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Kubelet Authentication & Authorization

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Kubelet Authentication

By default, requests to the kubelet's HTTPS endpoint that are not rejected by other configured authentication methods are treated as anonymous requests, and given a username of system:anonymous and a group of system:unauthenticated.
The 3 authentication methods are:
  • Anonymous (default): Use set setting the param --anonymous-auth=true or the config:
"authentication": {
"anonymous": {
"enabled": true
},
  • Webhook: This will enable the kubectl API bearer tokens as authorization (any valid token will be valid). Allow it with:
    • ensure the authentication.k8s.io/v1beta1 API group is enabled in the API server
    • start the kubelet with the --authentication-token-webhook and --kubeconfig flags or use the following setting:
"authentication": {
"webhook": {
"cacheTTL": "2m0s",
"enabled": true
},
The kubelet calls the TokenReview API on the configured API server to determine user information from bearer tokens
  • X509 client certificates: Allow to authenticate via X509 client certs
    • start the kubelet with the --client-ca-file flag, providing a CA bundle to verify client certificates with. Or with the config:
"authentication": {
"x509": {
"clientCAFile": "/etc/kubernetes/pki/ca.crt"
}
}

Kubelet Authorization

Any request that is successfully authenticated (including an anonymous request) is then authorized. The default authorization mode is AlwaysAllow, which allows all requests.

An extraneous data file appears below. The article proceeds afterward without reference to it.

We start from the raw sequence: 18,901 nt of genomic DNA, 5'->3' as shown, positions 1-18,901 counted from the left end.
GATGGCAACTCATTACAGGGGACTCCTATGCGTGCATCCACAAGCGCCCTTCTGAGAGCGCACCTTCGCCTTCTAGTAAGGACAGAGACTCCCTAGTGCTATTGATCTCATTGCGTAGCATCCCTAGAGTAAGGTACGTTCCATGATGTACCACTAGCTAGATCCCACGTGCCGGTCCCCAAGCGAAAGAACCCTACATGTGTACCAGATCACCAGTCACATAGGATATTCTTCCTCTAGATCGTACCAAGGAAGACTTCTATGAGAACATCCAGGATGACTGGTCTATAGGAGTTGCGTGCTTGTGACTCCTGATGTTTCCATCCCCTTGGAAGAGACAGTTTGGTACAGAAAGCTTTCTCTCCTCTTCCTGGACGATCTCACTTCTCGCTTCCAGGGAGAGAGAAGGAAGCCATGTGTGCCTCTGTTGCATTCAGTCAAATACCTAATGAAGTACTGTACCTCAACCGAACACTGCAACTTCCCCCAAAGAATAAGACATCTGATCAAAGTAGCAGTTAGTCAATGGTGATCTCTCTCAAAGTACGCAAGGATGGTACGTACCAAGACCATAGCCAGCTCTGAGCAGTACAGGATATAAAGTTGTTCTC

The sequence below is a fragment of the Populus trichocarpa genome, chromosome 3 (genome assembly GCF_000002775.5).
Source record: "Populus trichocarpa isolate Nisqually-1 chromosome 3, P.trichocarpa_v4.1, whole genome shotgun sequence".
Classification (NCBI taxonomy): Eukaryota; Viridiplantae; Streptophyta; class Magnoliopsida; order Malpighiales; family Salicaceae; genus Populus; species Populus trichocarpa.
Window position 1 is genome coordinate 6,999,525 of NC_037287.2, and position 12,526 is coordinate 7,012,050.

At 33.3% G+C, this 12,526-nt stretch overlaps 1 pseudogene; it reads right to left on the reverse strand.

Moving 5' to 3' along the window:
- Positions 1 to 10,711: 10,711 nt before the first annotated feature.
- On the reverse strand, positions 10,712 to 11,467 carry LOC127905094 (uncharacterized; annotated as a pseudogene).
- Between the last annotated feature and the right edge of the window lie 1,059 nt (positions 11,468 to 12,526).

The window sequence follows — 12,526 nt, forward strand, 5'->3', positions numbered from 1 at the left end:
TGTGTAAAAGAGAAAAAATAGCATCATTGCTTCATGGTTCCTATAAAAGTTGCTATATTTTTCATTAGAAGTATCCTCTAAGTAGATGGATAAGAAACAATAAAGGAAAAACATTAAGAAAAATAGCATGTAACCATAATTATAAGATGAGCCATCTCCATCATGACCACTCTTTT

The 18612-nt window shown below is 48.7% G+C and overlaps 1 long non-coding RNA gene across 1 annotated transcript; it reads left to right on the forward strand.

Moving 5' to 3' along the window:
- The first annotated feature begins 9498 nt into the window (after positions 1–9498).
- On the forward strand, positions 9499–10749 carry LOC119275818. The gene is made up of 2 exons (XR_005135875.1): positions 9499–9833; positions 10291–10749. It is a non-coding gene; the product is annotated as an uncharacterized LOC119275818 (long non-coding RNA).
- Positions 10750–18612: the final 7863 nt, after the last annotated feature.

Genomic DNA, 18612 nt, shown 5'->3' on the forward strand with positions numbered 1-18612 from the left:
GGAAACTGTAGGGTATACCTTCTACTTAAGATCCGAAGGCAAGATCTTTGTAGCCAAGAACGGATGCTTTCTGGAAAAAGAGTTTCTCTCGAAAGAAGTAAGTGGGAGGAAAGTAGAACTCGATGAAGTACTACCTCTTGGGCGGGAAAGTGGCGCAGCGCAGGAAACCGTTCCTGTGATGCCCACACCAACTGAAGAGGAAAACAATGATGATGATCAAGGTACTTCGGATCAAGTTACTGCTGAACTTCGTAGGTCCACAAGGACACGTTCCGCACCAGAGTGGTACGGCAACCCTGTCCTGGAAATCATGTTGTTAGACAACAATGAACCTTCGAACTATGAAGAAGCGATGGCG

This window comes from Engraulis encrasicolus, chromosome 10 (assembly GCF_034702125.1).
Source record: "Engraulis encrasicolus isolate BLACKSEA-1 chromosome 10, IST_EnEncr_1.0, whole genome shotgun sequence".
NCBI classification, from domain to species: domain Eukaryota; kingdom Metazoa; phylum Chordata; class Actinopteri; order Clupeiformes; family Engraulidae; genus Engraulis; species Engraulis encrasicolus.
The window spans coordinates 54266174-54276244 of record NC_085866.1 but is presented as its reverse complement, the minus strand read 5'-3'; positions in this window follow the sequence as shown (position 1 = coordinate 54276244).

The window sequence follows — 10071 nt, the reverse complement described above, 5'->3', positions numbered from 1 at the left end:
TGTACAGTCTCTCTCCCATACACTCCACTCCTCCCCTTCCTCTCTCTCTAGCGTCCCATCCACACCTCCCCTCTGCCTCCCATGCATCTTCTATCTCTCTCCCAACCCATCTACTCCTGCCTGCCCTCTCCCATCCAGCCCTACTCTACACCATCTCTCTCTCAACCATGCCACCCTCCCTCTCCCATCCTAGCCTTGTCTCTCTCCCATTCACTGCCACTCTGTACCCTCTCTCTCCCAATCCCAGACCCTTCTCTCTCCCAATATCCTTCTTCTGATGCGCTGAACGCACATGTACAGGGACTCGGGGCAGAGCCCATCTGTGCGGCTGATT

However, the other possible value is webhook (which is what you will be mostly finding out there). This mode will check the permissions of the authenticated user to allow or disallow an action.
Note that even if the anonymous authentication is enabled the anonymous access might not have any permissions to perform any action.
The authorization via webhook can be configured using the param --authorization-mode=Webhook or via the config file with:
"authorization": {
"mode": "Webhook",
"webhook": {
"cacheAuthorizedTTL": "5m0s",
"cacheUnauthorizedTTL": "30s"
}
},
The kubelet calls the SubjectAccessReview API on the configured API server to determine whether each request is authorized.
The kubelet authorizes API requests using the same request attributes approach as the apiserver:
  • Action
HTTP verb
request verb
POST
create
GET, HEAD
get (for individual resources), list (for collections, including full object content), watch (for watching an individual resource or collection of resources)
PUT
update
PATCH
patch
DELETE
delete (for individual resources), deletecollection (for collections)
  • The resource talking to the Kubelet api is always nodes and subresource is determined from the incoming request's path:
Kubelet API
resource
subresource
/stats/*
nodes
stats
/metrics/*
nodes
metrics
/logs/*
nodes
log
/spec/*
nodes
spec
all others
nodes
proxy
For example, the following request tried to access the pods info of kubelet without permission:
curl -k --header "Authorization: Bearer ${TOKEN}" 'https://172.31.28.172:10250/pods'
Forbidden (user=system:node:ip-172-31-28-172.ec2.internal, verb=get, resource=nodes, subresource=proxy)
  • We got a Forbidden, so the request passed the Authentication check. If not, we would have got just an Unauthorised message.
  • We can see the username (in this case from the token)
  • Check how the resource was nodes and the subresource proxy (which makes sense with the previous information)

References

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